Take it as read that Enbridge Chief Executive Officer Pat Daniel is very worried, or very angry, or both.
Normally the epitome of easygoing, he has waded into the Canadian election campaign, almost breaking the unwritten rule that corporate leaders should never make political waves when they have a project before government regulators.
But Daniel removed any questions about how passionately he views Enbridge’s Northern Gateway project when he spoke in Toronto to the Empire Club of Canada, a collection of influential leaders from business, professions, education, labor and government.
In urging his audience to “explain to our leaders that Canada needs to be a more prominent world player” he said Northern Gateway could “propel Canada into that league.”
But getting there means rising above the “mounting clamor of a coalition of hard-line activists and their political allies” who would rather say “no” to energy projects than seek “balanced, sustainable development and support continued prosperity” for Canada, he said.
Project a showdownThere is little question that Northern Gateway has become a showdown between the forces of those who believe it can lead Canada to a place among the world’s energy superpowers and those who think it will be a blight on the landscape and a reckless danger to British Columbia’s coastal waters.
The C$5.5 billion project is designed to ship 525,000 barrels per day of oil sands crude from Alberta to California, the U.S. Gulf Coast and, above all, Asia.
The proposal must clear a federally appointed environmental assessment panel, the National Energy Board and the federal cabinet if the corporate partners can give their go-ahead by about mid-2012.
Daniel’s overriding current concern is that public opinion — led by environmentalists and 61 First Nations — could sway Canada’s next government to impose a ban on crude oil tankers in British Columbia coastal waters, notably the northern Queen Charlotte Sound, Hecate Strait and Dixon Entrance.
Ban promised by IgnatieffMichael Ignatieff, leader of Canada’s Liberal Party and the only serious challenger to Prime Minister Stephen Harper’s reelection, has promised that if he forms the next government on May 2 he will extend a ban on tankers delivering Alaska crude to the Lower 48 states to crude oil carriers operating out of northern British Columbia.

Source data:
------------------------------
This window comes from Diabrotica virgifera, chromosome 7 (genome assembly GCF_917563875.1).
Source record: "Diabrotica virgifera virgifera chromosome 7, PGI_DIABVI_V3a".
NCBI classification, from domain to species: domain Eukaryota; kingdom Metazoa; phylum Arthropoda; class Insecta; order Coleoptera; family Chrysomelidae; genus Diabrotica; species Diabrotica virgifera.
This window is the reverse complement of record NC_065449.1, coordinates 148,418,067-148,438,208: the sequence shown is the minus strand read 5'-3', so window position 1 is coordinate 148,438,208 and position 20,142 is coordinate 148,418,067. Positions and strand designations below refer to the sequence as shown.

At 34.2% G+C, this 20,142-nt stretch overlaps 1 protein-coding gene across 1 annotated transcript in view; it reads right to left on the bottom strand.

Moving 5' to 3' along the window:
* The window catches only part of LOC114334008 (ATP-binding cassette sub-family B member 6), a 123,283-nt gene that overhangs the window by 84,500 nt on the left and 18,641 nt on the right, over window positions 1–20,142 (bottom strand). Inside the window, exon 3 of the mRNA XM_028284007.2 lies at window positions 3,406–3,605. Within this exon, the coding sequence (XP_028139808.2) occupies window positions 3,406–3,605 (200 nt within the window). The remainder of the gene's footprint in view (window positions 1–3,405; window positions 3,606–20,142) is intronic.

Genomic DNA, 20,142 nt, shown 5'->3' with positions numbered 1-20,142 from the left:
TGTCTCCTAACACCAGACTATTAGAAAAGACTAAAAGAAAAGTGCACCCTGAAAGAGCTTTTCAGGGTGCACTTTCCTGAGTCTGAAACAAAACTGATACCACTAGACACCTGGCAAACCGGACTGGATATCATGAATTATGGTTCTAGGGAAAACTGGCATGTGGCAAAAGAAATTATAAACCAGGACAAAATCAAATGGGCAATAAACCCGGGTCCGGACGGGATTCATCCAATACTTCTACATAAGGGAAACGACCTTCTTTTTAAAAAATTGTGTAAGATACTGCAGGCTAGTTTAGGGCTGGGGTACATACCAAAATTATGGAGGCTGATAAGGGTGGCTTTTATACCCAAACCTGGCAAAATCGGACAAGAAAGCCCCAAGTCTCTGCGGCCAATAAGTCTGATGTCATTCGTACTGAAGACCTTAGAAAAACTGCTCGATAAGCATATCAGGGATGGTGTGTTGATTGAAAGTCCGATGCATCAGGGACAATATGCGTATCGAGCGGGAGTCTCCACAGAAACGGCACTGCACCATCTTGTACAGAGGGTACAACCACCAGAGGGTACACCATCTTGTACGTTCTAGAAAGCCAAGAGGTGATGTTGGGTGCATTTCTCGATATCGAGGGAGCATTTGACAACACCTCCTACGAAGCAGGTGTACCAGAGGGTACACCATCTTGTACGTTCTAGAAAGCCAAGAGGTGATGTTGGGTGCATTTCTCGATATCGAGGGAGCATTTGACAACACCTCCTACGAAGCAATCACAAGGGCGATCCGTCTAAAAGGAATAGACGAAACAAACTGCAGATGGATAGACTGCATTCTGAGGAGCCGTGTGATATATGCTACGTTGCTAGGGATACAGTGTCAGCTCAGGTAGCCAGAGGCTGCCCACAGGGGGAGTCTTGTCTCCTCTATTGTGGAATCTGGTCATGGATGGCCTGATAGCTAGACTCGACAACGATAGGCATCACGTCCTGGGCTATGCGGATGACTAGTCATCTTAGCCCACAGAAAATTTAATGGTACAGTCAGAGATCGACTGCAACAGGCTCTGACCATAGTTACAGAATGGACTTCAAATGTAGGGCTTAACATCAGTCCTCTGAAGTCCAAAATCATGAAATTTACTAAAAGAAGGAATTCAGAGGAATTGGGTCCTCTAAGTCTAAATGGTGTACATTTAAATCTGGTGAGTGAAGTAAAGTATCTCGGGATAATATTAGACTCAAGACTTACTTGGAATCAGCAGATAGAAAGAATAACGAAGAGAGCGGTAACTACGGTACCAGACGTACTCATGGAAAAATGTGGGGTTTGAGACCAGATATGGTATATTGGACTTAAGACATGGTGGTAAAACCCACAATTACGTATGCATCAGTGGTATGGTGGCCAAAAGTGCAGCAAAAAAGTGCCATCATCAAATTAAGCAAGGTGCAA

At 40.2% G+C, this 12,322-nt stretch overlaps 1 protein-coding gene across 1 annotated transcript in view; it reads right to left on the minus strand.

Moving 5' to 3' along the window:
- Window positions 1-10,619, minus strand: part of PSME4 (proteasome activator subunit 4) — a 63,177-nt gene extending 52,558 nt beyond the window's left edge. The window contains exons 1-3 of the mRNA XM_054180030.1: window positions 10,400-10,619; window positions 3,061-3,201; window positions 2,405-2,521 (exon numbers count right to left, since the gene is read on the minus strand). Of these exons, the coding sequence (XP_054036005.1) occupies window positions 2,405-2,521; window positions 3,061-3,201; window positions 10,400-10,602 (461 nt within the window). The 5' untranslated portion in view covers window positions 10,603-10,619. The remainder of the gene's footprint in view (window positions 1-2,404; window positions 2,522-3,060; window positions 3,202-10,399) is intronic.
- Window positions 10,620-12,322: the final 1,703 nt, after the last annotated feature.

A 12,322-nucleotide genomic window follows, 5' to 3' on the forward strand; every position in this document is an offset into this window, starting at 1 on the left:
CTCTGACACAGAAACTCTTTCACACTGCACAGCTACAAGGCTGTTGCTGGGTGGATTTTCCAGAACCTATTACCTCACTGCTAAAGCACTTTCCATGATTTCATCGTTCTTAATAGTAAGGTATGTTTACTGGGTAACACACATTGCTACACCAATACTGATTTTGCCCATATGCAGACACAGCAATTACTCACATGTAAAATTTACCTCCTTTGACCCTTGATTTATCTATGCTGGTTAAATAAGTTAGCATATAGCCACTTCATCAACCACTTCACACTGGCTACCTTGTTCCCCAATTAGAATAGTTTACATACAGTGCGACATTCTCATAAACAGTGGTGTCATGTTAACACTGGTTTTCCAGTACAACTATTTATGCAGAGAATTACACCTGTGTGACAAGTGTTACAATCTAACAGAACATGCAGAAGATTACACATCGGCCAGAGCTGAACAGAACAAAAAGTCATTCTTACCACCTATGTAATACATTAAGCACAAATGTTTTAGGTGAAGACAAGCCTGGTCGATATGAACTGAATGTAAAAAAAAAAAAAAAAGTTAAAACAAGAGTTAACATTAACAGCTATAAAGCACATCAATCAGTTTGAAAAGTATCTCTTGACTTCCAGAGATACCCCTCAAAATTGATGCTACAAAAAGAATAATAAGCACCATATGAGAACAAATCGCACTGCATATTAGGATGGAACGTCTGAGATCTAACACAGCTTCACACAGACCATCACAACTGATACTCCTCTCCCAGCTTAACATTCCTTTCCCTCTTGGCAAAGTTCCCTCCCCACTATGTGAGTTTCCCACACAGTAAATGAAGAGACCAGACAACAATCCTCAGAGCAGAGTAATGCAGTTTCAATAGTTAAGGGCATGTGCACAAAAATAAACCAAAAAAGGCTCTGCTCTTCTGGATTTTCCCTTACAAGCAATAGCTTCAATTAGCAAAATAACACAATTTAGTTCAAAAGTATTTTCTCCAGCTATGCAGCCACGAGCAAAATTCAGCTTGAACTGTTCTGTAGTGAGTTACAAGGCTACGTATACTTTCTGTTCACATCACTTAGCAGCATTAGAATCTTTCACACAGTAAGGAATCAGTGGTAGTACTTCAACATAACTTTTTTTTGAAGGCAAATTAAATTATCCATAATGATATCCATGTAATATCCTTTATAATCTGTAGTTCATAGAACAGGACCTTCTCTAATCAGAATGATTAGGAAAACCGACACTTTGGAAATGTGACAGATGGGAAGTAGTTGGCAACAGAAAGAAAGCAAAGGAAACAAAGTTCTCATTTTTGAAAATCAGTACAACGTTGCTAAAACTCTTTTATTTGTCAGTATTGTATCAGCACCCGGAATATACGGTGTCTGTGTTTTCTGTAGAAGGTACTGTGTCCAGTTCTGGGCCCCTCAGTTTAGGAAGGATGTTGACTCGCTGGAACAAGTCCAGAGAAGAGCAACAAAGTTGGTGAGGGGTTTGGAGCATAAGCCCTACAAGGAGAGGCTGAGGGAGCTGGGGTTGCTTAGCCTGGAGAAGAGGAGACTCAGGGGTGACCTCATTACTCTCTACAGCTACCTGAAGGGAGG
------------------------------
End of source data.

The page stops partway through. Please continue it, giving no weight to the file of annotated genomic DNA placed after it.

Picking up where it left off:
Harper ignored the first attempt to impose such a moratorium when he spurned an opposition motion passed in the House of Commons in December.
Based on a meeting he had with Ignatieff in March, Daniel said he expects that if Ignatieff wins the Liberal leader will drop the idea of a tanker ban because his party “sees the importance of increasing trade with Southeast Asia.”
Daniel said the choice for Canada is to make its energy reserves “available to the rest of the world,” or lower its horizons and “keep our nation’s most important export commodity landlocked and discounted and retreat to serve North American customers only.”
“It will require strong leadership, strategic vision and focused effort over several years,” he said.
Daniel: benefits to First NationsHe said that in addition to opening new markets for Canadian petroleum and creating thousands of jobs, Northern Gateway would “generate millions of dollars in benefits for the First Nations and other communities” and an estimated C$270 billion increase in Canada’s gross domestic product over 30 years.
Daniel said he is confident the federal review panel will decide Northern Gateway poses no significant adverse impact on the environment and is in the public interest.
Gerard Kennedy, the Liberal party’s environmental spokesman, told reporters development of the oil sands will not be constricted to any one project.
“Nobody believes everything should be done uncritically,” he said. “The oil sands serve Alberta and enrich Canadian society, but only if they are kept in balance.”
However, David Swann, president of the provincial Liberal party in Alberta, pushed back against his federal counterparts, saying there is no choice for the oil sands “but to develop alternate markets. … It makes no sense to develop just one market.”